Signed as an international free agent out of Venezuela in 2000, Luis Hernandez has been a fixture on Atlanta Braves' prospect lists for years. With a slight 5-10 frame, Hernandez is one of the better defenders in all of the minor leagues. He's also well reputed for his bat control and ability to play small ball.
With the emergence of fellow shortstop Elvis Andrus and the off-season acquisition of Brent Lillibridge, however, the Braves felt that Hernandez was expendable and took him off of their 40-man roster this past October.
He didn't last long on the waiver wire.
The Orioles, hoping to add athleticism and defense into the upper levels of their system, put in a claim and were delighted to pick up Hernandez.
"At first, I didn't really want to leave [Atlanta], but then I got a lot of calls and saw that I was going to get a lot of opportunity and I changed my mind," Hernandez told Inside The Warehouse. "It is like starting all new, signing here."
When the Orioles added a familiar face over the off-season, it made the transition even easier.
"Chris Waters played two years with me. It made me happy because I knew somebody on the team."
Although he played the past two seasons in double-A, his success at the plate was limited. He posted a .243/.315/.311 batting line in 2005 and only improved marginally in 2006, posting a .268/.308/.329 batting line. The Orioles made the prudent decision to give him a third opportunity at the same level. The results have been mixed at the plate, but Hernandez insists that he is feeling more at home than ever before.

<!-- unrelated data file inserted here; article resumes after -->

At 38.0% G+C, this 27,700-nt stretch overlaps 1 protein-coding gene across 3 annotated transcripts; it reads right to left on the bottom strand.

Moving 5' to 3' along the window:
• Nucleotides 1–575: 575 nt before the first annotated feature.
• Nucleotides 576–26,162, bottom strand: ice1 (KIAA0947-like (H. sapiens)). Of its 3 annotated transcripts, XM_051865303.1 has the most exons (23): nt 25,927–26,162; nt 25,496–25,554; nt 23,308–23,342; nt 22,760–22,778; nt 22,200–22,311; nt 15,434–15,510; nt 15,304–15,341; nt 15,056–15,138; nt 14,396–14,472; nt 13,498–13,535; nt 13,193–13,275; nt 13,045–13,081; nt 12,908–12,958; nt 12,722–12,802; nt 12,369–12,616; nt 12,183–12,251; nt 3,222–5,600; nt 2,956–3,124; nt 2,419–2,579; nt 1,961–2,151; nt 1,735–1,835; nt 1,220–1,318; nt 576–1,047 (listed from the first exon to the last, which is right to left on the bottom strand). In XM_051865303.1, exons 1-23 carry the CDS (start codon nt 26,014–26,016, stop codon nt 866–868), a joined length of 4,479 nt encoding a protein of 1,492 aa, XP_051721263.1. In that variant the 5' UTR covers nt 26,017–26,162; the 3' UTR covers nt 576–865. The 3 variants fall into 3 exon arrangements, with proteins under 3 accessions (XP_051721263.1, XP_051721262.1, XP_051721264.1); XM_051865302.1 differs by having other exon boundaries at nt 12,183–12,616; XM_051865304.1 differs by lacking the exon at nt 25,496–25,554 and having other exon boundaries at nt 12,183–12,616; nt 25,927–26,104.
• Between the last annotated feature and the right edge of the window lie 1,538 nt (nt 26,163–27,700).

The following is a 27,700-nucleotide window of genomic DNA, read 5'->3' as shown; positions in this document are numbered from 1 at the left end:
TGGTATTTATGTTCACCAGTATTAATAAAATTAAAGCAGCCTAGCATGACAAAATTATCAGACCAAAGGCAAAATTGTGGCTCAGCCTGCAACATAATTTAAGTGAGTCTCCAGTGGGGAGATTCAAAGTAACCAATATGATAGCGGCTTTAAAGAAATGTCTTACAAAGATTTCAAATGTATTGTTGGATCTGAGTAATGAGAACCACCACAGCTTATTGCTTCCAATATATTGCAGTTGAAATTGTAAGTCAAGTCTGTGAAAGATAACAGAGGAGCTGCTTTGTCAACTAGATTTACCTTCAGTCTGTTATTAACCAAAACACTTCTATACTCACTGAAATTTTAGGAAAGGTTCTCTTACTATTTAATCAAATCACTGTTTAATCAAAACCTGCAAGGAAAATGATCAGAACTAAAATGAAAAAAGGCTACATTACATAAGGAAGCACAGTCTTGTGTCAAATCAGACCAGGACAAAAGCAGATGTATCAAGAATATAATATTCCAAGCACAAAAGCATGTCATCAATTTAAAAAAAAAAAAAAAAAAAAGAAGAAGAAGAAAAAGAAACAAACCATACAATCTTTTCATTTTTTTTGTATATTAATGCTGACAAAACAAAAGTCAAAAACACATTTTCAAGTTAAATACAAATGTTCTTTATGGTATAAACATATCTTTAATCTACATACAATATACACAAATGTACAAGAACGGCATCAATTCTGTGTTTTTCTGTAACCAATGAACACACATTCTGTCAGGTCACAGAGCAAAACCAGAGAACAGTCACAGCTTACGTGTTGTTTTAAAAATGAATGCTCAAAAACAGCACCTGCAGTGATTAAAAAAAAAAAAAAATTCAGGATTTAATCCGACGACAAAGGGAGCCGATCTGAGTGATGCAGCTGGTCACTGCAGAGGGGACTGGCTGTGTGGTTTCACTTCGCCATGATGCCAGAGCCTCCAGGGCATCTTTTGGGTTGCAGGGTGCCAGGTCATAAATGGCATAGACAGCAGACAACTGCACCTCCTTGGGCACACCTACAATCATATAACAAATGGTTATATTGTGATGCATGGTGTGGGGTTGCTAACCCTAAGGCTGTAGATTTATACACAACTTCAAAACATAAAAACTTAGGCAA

"I feel more comfortable about my hitting now. I know a little more about hitting every year. When I was with the Braves, maybe I hit like .240 and I know I can hit more than that; but they focused a lot more on my defense. The Orioles, they tell me ‘You can hit' and I know I am going to get the opportunities. They worked with me a lot on my hitting in spring training and it helps me be a better player."
Sitting at .254/.297/.345 after a hot April, Hernandez isn't quite where he wants to be on offense.
"Like everybody, I want to hit .300; but if I stay over .280 that is going to be great. I don't want to make too many errors and play great defense. I know I can do that, but I also want to hit .300. I know I can do that too.
The 22 year old has plenty of time to turn things around, though, and he is the first one to tell you that he is exactly where he wants to be in another sense.
"I like it here. [The Orioles] have a lot of good players and good coaches. They really work hard with you."
Michael Hollman is the Senior Writer for Inside The Warehouse and can be reached via email at Publisher@InsideTheWarehouse.com